North Carolina can count votes received 9 days after Election Day, Supreme Court says
(CNN) -- The Supreme Court on Wednesday allowed the counting of ballots in North Carolina received up to nine days after the election as long as the ballots are postmarked by Election Day, a victory for Democrats in another key state.
Republicans and the Trump campaign had asked the court to reinstate a deadline set in June by the state Legislature that allowed ballots to be received only up to three days after Election Day.
The ruling came shortly after the court left in place for now a Pennsylvania state Supreme Court decision that allowed the counting of ballots received up to three days after the election, even if there is no legible postmark.
Justice Amy Coney Barrett took no part in both the North Carolina and Pennsylvania decisions because she had not had time to fully review the briefs, the court said.
North Carolina Attorney General Josh Stein praised the court's order, calling it a "huge win."
"The Court upheld the State Board of Elections' effort to ensure that every eligible vote counts, even during a pandemic," he said in a statement.
There were two separate challenges, one brought by the Trump campaign and other Republicans and a second brought by Republican North Carolina legislators.
Tuesday's orders did not specify a vote count. In both, Justices Samuel Alito, Neil Gorsuch and Clarence Thomas noted their dissent. It would have taken five justices to grant the Republicans' request.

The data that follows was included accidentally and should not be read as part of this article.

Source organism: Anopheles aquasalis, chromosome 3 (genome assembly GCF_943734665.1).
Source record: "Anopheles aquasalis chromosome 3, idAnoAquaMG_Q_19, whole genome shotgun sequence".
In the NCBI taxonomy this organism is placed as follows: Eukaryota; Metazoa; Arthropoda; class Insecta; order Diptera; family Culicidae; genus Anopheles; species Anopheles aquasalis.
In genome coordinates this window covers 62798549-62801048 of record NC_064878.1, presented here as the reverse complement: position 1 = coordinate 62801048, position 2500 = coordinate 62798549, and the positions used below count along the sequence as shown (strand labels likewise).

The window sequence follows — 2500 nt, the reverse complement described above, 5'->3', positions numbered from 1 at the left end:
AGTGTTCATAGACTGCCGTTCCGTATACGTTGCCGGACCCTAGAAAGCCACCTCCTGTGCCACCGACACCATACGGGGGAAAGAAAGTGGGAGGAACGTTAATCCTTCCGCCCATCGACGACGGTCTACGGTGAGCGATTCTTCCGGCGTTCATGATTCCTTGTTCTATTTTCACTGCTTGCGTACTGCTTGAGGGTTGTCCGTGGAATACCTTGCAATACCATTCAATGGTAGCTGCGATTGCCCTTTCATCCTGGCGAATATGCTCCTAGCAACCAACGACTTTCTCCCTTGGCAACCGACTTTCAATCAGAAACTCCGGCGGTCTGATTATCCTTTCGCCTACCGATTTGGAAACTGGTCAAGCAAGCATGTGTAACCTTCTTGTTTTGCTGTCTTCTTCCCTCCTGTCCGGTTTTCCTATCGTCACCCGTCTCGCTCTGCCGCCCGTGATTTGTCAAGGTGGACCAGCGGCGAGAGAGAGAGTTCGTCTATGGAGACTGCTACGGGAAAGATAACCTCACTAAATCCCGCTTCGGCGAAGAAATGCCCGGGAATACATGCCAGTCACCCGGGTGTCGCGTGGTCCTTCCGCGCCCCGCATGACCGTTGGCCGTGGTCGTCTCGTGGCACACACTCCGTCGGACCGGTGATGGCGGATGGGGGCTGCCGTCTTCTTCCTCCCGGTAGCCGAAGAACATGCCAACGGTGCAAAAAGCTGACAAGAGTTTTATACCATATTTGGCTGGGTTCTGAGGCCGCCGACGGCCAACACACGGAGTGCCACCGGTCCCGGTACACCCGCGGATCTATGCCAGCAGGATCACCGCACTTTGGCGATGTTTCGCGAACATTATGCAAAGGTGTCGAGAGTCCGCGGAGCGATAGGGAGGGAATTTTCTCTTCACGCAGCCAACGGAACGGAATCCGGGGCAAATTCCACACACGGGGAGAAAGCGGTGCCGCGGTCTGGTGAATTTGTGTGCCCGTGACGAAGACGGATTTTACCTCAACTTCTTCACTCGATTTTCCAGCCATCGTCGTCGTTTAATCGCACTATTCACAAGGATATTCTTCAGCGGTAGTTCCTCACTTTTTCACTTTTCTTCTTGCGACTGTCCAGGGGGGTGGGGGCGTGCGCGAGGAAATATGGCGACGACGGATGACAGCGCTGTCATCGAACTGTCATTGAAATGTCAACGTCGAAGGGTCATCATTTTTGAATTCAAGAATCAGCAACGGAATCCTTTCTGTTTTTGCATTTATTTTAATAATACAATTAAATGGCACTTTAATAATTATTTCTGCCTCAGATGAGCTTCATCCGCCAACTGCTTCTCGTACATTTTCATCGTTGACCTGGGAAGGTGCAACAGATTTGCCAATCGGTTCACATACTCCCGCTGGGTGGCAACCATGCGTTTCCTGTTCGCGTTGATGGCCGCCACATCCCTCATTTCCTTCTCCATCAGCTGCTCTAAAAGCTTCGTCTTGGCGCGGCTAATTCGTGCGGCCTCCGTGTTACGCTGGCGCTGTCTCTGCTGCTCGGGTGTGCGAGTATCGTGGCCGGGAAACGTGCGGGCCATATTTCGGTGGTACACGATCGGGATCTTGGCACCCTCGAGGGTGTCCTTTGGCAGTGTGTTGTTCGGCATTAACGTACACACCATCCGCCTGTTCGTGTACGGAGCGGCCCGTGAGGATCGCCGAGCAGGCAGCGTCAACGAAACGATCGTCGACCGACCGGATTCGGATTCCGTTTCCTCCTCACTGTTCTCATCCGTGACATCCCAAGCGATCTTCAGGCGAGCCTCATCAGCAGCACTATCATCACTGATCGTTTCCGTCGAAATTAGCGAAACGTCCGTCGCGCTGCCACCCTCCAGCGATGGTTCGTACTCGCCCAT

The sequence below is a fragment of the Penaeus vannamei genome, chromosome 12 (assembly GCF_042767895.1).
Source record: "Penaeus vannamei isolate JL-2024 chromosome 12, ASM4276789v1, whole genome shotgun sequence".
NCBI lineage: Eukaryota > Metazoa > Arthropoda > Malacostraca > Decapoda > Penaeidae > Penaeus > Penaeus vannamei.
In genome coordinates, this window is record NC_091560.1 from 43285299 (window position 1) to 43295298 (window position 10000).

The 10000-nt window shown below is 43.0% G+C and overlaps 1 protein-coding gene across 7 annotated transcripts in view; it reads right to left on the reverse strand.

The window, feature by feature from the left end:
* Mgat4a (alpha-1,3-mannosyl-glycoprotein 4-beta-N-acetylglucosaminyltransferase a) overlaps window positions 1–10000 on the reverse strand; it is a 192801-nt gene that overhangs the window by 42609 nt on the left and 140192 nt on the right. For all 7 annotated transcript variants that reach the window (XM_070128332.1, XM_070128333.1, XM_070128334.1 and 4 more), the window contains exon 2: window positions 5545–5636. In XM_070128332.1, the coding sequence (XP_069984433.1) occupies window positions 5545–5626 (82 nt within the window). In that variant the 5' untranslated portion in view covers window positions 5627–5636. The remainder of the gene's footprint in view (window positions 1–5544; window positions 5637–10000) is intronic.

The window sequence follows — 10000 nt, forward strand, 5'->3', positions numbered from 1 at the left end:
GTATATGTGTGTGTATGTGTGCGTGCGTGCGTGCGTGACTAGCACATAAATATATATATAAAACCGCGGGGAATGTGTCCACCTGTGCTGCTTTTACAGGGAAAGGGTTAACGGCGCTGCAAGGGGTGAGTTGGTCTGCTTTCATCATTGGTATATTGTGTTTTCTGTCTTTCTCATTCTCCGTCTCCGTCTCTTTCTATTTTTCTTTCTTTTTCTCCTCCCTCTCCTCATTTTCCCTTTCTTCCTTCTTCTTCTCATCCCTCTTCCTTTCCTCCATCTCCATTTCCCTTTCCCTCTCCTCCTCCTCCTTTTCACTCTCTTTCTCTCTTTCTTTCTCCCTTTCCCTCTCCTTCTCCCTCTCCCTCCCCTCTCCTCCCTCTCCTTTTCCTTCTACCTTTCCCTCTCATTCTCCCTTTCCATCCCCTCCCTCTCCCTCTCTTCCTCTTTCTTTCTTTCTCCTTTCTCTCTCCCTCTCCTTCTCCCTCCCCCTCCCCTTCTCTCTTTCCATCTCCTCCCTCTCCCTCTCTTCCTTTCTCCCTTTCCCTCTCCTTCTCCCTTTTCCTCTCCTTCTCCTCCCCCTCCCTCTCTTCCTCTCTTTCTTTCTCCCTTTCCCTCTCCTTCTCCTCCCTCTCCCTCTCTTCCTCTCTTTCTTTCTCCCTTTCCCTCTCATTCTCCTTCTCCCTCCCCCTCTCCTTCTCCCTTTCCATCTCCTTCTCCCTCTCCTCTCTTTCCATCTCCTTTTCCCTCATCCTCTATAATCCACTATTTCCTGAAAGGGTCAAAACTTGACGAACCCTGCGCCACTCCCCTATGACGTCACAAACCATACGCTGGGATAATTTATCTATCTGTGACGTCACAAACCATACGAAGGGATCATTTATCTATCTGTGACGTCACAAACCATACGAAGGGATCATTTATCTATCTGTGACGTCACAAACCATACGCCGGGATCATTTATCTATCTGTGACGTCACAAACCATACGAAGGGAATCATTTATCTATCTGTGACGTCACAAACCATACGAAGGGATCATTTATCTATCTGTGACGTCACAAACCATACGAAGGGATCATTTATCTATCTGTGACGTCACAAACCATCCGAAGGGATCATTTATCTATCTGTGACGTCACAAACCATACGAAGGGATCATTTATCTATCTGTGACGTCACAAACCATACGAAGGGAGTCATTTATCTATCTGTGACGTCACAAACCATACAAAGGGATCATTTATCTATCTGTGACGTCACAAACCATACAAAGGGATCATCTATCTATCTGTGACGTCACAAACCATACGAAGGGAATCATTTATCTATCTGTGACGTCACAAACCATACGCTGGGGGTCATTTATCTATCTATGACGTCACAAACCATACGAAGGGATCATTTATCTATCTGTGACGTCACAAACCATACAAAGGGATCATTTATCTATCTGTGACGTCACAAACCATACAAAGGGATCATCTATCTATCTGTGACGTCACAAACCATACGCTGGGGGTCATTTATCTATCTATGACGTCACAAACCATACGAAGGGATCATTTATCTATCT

Election law expert Rick Hasen said there are some reasons why either Chief Justice John Roberts or Justice Brett Kavanaugh may not have sided with their conservative colleagues. He noted that the case was more complicated by procedural issues than other recent voting rights challenges before the justices. There may have also been an inclination not to change the rules too close to the election.
"Many voters have already made their voting plans dependent on the deadlines," Hasen said.
A federal appeals court earlier this month had allowed the nine-day extension that was set by the State Board of Elections amid the pandemic, as part of a legal settlement.
"The extension simply makes it easier for more people to vote absentee in the middle of a global pandemic that has killed over 200,000 Americans, " the appeals court ruled.
In their challenges to the state board's action, Republicans argued the board had tried to "rewrite the election code" and to usurp the authority of the General Assembly, which had allowed only the three-day extension in June. In court briefs, Republicans' lawyers said the board's decision "undermines the equal protection rights of voters, and is already causing the voter confusion and chaos."
Gorsuch, writing for himself and Alito, sided with the Republicans, stressing that only the state Legislature, not an unelected board, has the authority to set election rules.
"Everyone agrees," Gorsuch wrote, "that the North Carolina Constitution expressly vests all legislative power in the General Assembly, not the Board or anyone else."
Lawyers for the Democrat-led board had argued that the State Board of Elections was authorized by statute to adjust election rules to deal with exigent circumstances. The board had extended the deadline, they argued, "to protect lawful North Carolina voters from having their votes thrown out because of mail delays that the Postal Service had explicitly warned the State about."
They reiterated that the extension does not affect the fact that the ballots must still be postmarked by Election Day.
This story has been updated with more details, analysis and reaction.
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